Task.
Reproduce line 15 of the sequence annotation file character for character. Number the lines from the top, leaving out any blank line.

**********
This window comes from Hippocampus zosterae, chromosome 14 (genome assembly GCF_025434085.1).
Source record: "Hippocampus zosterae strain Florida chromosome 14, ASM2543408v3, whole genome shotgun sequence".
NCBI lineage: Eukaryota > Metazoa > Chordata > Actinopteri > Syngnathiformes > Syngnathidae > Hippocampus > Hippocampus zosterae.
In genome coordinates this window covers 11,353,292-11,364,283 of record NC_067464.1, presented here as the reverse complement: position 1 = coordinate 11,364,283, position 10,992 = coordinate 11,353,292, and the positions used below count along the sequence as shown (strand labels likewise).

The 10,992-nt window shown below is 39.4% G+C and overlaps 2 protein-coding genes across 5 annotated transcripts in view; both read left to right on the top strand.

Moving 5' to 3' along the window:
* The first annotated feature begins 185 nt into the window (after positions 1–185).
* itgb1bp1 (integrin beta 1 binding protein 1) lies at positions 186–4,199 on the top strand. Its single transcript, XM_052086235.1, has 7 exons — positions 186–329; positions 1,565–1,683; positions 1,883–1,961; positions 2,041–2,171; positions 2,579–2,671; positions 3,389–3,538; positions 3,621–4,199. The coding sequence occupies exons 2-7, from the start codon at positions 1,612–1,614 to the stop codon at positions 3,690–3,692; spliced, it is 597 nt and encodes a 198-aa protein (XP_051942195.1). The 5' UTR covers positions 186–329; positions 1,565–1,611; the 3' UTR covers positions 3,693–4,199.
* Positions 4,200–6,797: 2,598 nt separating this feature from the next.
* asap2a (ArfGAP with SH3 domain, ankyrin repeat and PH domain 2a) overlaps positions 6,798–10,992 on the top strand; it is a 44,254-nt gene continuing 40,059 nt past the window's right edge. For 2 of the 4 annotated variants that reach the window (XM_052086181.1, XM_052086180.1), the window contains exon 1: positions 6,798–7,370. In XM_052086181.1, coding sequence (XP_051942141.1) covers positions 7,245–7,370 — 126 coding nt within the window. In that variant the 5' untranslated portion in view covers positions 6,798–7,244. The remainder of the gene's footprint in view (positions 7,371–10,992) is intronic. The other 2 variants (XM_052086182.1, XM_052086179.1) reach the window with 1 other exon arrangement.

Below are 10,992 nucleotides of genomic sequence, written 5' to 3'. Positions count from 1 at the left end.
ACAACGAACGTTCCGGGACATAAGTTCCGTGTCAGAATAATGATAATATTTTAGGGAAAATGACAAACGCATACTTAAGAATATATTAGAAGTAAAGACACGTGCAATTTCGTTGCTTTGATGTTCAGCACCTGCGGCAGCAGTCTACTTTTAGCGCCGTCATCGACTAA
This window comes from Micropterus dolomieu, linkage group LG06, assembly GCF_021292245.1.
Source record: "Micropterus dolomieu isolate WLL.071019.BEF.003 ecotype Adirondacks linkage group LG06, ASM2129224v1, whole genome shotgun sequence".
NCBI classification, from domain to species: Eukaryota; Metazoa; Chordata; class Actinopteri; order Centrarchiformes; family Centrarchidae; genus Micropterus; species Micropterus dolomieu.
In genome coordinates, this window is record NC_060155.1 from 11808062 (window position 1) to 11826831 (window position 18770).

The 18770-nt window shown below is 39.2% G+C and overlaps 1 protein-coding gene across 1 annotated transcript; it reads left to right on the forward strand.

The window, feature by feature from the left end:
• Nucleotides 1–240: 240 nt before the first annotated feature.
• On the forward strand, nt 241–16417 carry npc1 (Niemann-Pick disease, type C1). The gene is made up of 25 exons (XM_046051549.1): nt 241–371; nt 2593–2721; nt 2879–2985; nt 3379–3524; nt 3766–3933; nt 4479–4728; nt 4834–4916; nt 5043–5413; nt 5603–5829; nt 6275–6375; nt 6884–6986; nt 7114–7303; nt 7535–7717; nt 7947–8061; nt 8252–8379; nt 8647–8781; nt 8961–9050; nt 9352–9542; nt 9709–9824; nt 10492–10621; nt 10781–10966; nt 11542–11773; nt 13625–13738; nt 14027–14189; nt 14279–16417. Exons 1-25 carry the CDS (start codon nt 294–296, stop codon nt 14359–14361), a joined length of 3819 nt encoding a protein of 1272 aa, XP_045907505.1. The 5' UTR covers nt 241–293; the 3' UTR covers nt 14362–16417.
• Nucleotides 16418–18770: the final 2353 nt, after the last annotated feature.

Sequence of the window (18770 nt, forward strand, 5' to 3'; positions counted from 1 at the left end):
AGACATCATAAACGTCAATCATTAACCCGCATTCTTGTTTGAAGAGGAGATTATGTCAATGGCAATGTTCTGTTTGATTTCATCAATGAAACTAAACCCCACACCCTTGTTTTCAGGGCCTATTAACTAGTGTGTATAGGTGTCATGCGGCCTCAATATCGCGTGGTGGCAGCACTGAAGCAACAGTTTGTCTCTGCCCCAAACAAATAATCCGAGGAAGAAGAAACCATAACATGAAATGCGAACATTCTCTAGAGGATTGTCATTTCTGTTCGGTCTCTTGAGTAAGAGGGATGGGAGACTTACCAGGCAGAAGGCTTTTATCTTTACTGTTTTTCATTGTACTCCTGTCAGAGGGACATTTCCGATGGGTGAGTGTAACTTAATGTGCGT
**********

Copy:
NCBI classification, from domain to species: Eukaryota; Metazoa; Chordata; class Actinopteri; order Centrarchiformes; family Centrarchidae; genus Micropterus; species Micropterus dolomieu.